Ibrahim enters the room wearing a warm cardigan and for the first time ever
I see him wearing socks. His gaze settles with amazement onto the makeshift
display of workshop items I've set up in the corner of my mothers back-room.
"Wauw!" he says. He hasn't seen how a few days ago I spread all our products
out onto the bottom of our four suitcases, covering them with a thin layer
of clothing to disguise the amount of items I'm bringing over, for customs.
He kneels down on the floor to watch the power-point presentation, offering
a beautiful show-and-tell of what we are doing in Ghana. The popular Tamale
song "Tiyumba", which serves as background music to the many colourful
pictures that are flipping onto the screen, resonates through the room.
I look outside through the window and suddenly realize it has been a long
time since I actually saw a window...What happens behind it, for me
definitely aren't daily occurrences anymore, but I have lived here for 40
years so at least they aren't foreign to me...just different than 'normal'.
On the other hand, for Ibrahim everything is new and he observes this novel
world alternately with wonder, surprise and suspicion...sometimes in silence....sometimes
he voices his observations with funny, indignant or curious comments.
I pass behind him and rearrange a few things so they stand out a bit more;
shortly we shall be receiving some people who wish to help Tuma Viela. We
will meet to discuss ideas and the future of this very special project. We
are so proud that we can show all of this! The whole team in Ghana has
worked so hard the last few months to produce a variety of items that form
the basis of our work. I straighten out a stack of schoolbags and can see
sister Fawzia before me under the scorching sun, she worked hours on
these... Latif, next to her, always so serious, putting together the
beautiful large, colourful storage bags, his face so earnest...The colourful
raincoats now hang on display here complete with a hat and shoulder-bag and
it makes me think of Rahinatu who finishes an order of 35 raincoats on a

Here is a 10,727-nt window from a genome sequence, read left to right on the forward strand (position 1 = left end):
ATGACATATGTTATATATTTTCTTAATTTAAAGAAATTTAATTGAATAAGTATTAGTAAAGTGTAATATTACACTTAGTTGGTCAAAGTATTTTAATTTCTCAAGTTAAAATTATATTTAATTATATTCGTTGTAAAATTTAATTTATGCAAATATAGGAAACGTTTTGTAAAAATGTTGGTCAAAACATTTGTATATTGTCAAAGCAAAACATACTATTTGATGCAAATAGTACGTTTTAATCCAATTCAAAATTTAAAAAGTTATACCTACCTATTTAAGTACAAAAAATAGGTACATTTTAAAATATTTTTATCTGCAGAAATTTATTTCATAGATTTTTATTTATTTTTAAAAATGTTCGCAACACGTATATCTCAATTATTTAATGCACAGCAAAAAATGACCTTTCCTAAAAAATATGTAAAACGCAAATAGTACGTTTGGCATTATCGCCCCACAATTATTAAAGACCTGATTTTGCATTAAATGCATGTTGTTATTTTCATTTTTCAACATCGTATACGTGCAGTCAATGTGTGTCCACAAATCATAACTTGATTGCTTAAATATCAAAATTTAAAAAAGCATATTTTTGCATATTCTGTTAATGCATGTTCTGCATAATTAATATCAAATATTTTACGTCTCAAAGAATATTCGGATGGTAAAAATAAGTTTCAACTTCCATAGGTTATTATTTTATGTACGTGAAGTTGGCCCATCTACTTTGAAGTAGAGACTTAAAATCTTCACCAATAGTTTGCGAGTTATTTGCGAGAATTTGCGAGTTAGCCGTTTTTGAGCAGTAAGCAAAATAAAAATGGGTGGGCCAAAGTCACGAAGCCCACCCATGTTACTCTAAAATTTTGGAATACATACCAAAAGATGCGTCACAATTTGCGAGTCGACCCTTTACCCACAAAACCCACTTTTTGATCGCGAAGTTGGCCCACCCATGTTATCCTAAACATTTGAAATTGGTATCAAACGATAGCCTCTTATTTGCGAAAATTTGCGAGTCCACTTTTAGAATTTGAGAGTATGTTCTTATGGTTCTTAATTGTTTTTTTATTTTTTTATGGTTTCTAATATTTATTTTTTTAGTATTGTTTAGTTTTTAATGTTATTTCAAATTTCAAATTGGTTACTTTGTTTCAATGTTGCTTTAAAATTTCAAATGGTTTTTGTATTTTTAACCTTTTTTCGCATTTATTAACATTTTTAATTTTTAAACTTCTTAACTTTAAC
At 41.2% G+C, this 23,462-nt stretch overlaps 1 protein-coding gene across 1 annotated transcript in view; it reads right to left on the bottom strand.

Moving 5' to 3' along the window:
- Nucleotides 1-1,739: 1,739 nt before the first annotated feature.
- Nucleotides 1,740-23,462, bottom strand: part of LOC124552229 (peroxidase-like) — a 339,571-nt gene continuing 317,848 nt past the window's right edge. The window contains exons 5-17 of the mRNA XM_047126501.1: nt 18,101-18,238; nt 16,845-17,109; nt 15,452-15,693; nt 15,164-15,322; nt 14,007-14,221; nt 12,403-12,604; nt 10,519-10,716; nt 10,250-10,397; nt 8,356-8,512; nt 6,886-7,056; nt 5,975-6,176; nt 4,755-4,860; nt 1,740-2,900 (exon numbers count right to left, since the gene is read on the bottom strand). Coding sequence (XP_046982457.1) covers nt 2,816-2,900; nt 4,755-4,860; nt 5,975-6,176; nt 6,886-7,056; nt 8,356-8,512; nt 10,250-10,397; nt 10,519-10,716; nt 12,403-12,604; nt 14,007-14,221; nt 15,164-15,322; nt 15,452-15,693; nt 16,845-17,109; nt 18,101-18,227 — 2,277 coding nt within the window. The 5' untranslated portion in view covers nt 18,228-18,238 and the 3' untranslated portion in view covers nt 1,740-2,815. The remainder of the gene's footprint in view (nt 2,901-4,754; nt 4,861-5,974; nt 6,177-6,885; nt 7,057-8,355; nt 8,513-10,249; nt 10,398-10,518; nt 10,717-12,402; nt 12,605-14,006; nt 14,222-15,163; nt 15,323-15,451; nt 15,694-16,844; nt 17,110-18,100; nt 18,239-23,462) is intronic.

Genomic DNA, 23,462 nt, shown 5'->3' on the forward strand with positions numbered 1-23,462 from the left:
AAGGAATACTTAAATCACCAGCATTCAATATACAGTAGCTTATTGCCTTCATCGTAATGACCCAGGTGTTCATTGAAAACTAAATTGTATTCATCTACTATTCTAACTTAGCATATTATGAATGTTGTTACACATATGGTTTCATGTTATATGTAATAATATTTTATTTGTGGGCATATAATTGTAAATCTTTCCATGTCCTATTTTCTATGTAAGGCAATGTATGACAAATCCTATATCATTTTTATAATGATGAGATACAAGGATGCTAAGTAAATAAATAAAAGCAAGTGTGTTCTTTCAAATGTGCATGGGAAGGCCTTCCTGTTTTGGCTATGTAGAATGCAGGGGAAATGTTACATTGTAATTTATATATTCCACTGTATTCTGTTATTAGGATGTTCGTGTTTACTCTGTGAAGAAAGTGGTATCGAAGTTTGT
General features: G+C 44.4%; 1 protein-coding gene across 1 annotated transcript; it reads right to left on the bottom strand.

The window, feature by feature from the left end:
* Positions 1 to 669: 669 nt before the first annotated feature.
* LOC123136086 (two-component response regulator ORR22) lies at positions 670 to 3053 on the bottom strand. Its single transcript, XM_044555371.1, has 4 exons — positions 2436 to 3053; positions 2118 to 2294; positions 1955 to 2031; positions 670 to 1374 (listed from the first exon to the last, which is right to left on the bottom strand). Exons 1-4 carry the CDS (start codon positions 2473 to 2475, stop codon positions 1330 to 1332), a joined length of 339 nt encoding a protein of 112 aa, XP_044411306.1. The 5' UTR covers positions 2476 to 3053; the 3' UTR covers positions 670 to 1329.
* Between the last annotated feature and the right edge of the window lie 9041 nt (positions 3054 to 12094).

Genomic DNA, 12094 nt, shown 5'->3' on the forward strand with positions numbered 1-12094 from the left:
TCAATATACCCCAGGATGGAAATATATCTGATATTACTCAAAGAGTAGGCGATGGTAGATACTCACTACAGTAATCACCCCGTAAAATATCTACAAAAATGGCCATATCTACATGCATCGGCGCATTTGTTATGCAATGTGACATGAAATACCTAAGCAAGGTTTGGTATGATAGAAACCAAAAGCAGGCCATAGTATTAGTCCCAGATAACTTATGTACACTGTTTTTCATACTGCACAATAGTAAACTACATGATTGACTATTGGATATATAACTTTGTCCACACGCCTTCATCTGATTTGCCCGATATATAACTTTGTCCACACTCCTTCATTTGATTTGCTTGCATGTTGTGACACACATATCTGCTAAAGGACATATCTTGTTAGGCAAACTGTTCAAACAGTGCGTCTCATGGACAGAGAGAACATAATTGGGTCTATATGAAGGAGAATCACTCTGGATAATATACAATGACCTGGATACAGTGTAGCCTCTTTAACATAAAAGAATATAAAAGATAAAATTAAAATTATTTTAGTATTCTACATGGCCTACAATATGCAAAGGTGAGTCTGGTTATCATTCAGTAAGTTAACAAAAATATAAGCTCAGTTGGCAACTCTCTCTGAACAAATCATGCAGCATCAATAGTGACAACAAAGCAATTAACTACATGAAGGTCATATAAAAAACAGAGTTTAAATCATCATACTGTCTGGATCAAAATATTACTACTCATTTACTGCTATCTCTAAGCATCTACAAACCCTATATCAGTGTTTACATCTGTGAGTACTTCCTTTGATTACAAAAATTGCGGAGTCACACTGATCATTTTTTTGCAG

weekly basis...a huge job because it doesn't just entail the stitching of
the coats, but also the producing of the material! Hopefully the rain season
has started in Ghana and the coats can finally hit the streets!
Bright orange articles jump out at me and I think of Sumaya who makes them
using the new orange 'Energy drink' sachets. "For Holland" she says every
time, beaming at me, more than satisfied with the pretty result, even though
it is a bit more of a challenge using this softer plastic on her hand-driven
sewing machine. The red-orange-yellow 'screams' at me when I come across the
garbage in the streets of Tamale, but the end result of this addition to our
line of products looks very happy and vibrant next to the blue of the water
sachets so it works out well!
This bright novelty has also drawn the attention of the kids and as a result,
these new sachets are offered by the hundreds on Saturday mornings at the
Next to all these extra items we have made to show in Holland, we also had
to continue meeting the demands of all the people in Tamale. So many things
we had to make and such a increasing stack of sachets! Until the very last
day I've kept track of what we have produced from the 1st of January 2010
through to June 10th 2011...you can find those numbers under the heading "results".
We've also been able to catch up with our backorder and for the children who
want a schoolbag, the process once again is a simple as handing in sachets
and going home with a bag straight away. The same applies to the pencil
cases, hats and caps, of course this is not only fun for all, but it also
has the most stimulating effect! For raincoats there is still a 3 week
waiting list and for the oh so coveted sailcloth, people are going to have
to be patient...the waiting period is up to 3 months! It is a shame and we
are going to work hard to shorten that time for our customers!
I find comfort in the knowledge that, as I spend 6 weeks here in Holland,
the Tuma Viela team in Ghana continues the "Good Work". I have full
confidence that things will work out and should problems arise unexpectedly,
we shall use them as a learning tool. While they are sewing away on their
machines, I am going to try and give more publicity to the project. There
are a variety of activities planned so keep an eye on the website! I am
ready to exchange the yams for potatoes for the next couple of weeks....the
early sunsets for long summer evenings...long work days for maybe nothing at
all for a little while...
The phone rings. It is sister Fawzia asking how I am doing. I am pleasantly
surprised and ask how everyone at the workshop is doing and how things are
"Don't worry, everything is going on well!" You see...! Fantastic!
Then the doorbel...here come the men...everything is going to be alright!